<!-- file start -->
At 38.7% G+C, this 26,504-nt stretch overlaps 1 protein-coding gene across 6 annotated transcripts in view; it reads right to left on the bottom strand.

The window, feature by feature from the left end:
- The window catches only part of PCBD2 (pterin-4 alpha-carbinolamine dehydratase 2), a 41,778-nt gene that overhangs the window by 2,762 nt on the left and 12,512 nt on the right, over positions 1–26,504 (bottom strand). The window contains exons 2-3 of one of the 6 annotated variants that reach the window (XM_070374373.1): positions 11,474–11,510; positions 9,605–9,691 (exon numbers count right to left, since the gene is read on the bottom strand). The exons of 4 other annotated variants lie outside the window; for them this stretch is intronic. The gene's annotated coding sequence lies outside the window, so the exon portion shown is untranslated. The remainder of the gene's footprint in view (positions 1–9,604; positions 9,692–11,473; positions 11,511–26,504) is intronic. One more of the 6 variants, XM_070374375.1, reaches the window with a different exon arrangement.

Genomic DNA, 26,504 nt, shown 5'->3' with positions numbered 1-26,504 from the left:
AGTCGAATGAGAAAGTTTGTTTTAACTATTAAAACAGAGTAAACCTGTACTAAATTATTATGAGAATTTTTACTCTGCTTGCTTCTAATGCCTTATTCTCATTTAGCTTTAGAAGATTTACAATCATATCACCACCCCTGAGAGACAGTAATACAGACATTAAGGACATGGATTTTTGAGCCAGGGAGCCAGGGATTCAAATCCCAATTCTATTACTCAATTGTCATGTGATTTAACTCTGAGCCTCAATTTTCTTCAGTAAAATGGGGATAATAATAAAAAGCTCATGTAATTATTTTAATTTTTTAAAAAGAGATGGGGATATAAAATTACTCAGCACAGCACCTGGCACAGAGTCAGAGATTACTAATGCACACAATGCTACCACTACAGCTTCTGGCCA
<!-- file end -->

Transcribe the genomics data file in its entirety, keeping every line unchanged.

At 38.7% G+C, this 26,504-nt stretch overlaps 1 protein-coding gene across 6 annotated transcripts in view; it reads right to left on the bottom strand.

The window, feature by feature from the left end:
- The window catches only part of PCBD2 (pterin-4 alpha-carbinolamine dehydratase 2), a 41,778-nt gene that overhangs the window by 2,762 nt on the left and 12,512 nt on the right, over positions 1–26,504 (bottom strand). The window contains exons 2-3 of one of the 6 annotated variants that reach the window (XM_070374373.1): positions 11,474–11,510; positions 9,605–9,691 (exon numbers count right to left, since the gene is read on the bottom strand). The exons of 4 other annotated variants lie outside the window; for them this stretch is intronic. The gene's annotated coding sequence lies outside the window, so the exon portion shown is untranslated. The remainder of the gene's footprint in view (positions 1–9,604; positions 9,692–11,473; positions 11,511–26,504) is intronic. One more of the 6 variants, XM_070374375.1, reaches the window with a different exon arrangement.

Genomic DNA, 26,504 nt, shown 5'->3' with positions numbered 1-26,504 from the left:
AGTCGAATGAGAAAGTTTGTTTTAACTATTAAAACAGAGTAAACCTGTACTAAATTATTATGAGAATTTTTACTCTGCTTGCTTCTAATGCCTTATTCTCATTTAGCTTTAGAAGATTTACAATCATATCACCACCCCTGAGAGACAGTAATACAGACATTAAGGACATGGATTTTTGAGCCAGGGAGCCAGGGATTCAAATCCCAATTCTATTACTCAATTGTCATGTGATTTAACTCTGAGCCTCAATTTTCTTCAGTAAAATGGGGATAATAATAAAAAGCTCATGTAATTATTTTAATTTTTTAAAAAGAGATGGGGATATAAAATTACTCAGCACAGCACCTGGCACAGAGTCAGAGATTACTAATGCACACAATGCTACCACTACAGCTTCTGGCCA